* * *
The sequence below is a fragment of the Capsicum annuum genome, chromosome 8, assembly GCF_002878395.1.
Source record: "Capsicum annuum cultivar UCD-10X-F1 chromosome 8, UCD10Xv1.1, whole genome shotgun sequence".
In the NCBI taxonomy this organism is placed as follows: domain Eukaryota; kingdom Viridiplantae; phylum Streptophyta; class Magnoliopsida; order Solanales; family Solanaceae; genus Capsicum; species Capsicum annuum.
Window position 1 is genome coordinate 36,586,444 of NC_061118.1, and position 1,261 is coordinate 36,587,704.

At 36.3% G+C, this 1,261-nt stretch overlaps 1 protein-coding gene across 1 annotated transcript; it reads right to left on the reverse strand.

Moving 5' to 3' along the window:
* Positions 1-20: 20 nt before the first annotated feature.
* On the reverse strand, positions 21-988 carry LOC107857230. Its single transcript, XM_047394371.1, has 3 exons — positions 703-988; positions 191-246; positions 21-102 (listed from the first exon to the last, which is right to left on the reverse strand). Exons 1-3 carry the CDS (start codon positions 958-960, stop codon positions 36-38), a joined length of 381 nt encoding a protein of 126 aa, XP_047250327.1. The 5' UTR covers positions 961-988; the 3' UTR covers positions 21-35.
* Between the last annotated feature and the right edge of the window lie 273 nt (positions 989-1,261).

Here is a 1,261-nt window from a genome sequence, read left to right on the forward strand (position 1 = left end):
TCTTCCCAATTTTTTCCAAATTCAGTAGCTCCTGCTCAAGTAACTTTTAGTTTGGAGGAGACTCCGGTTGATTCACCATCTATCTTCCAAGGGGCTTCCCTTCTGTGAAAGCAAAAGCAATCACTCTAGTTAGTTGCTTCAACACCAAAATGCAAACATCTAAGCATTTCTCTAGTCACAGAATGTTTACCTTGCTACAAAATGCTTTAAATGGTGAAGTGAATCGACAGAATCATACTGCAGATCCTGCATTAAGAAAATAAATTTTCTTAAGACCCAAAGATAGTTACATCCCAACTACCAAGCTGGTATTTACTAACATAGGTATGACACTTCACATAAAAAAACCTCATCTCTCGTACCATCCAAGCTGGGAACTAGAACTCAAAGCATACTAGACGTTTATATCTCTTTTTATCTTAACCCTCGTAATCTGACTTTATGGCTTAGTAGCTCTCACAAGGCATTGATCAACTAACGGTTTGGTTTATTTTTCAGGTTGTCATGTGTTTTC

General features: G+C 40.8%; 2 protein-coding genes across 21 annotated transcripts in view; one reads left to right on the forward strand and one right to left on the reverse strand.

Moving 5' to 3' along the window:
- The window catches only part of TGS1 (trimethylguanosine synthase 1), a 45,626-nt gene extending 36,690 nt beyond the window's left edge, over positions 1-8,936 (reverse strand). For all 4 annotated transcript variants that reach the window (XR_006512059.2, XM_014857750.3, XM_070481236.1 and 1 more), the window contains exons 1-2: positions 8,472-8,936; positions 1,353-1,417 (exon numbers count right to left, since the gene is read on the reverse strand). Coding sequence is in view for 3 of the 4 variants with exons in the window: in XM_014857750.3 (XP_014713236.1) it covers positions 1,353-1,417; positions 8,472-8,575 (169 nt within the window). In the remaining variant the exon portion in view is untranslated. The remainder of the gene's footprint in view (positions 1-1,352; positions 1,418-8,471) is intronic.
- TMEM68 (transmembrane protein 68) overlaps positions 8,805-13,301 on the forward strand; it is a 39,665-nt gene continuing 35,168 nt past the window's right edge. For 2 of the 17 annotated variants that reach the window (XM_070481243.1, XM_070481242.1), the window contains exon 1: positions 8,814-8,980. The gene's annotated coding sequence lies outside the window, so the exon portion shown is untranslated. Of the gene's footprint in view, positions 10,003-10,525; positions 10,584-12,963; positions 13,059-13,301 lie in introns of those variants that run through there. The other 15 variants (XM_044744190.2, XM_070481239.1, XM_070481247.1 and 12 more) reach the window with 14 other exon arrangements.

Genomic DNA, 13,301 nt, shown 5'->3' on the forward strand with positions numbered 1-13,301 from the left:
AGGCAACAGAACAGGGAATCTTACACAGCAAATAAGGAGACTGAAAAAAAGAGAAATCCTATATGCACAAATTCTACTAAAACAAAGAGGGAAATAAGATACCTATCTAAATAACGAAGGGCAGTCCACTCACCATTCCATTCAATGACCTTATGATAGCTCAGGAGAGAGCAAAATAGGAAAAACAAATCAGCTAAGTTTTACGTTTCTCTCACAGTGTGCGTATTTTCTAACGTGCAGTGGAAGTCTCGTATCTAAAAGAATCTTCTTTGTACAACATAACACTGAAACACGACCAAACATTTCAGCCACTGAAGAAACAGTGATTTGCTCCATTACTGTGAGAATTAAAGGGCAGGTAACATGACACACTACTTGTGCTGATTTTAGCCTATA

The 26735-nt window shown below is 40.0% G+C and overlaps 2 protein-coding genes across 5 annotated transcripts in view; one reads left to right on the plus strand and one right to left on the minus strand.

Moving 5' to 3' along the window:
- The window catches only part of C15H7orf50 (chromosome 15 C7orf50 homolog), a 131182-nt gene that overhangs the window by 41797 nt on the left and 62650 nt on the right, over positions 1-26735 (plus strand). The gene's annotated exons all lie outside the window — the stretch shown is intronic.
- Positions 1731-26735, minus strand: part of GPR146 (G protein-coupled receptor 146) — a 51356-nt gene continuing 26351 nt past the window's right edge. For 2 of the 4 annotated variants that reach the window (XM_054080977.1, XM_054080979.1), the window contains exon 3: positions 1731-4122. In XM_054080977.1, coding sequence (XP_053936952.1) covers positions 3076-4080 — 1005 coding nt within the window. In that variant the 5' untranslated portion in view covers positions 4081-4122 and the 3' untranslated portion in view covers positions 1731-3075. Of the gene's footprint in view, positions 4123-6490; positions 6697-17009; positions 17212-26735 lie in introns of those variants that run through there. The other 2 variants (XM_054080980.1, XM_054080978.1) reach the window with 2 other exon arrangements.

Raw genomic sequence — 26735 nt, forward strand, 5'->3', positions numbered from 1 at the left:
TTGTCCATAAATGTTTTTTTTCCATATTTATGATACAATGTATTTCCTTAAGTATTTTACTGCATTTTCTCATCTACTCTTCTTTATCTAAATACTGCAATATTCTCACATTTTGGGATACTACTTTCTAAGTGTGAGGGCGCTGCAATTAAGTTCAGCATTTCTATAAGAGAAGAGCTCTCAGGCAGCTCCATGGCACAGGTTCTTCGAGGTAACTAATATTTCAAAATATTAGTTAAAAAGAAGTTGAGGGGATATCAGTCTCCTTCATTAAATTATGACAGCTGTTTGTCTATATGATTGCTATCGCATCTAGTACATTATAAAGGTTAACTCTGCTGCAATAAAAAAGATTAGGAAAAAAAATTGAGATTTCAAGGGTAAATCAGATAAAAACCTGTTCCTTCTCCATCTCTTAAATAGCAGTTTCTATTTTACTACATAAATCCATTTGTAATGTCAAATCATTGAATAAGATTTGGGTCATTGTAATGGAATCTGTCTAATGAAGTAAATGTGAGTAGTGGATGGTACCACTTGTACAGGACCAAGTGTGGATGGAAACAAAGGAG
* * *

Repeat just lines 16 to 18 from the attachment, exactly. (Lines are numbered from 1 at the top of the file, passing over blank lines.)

Genomic DNA, 13,301 nt, shown 5'->3' on the forward strand with positions numbered 1-13,301 from the left:
AGGCAACAGAACAGGGAATCTTACACAGCAAATAAGGAGACTGAAAAAAAGAGAAATCCTATATGCACAAATTCTACTAAAACAAAGAGGGAAATAAGATACCTATCTAAATAACGAAGGGCAGTCCACTCACCATTCCATTCAATGACCTTATGATAGCTCAGGAGAGAGCAAAATAGGAAAAACAAATCAGCTAAGTTTTACGTTTCTCTCACAGTGTGCGTATTTTCTAACGTGCAGTGGAAGTCTCGTATCTAAAAGAATCTTCTTTGTACAACATAACACTGAAACACGACCAAACATTTCAGCCACTGAAGAAACAGTGATTTGCTCCATTACTGTGAGAATTAAAGGGCAGGTAACATGACACACTACTTGTGCTGATTTTAGCCTATA

The 26735-nt window shown below is 40.0% G+C and overlaps 2 protein-coding genes across 5 annotated transcripts in view; one reads left to right on the plus strand and one right to left on the minus strand.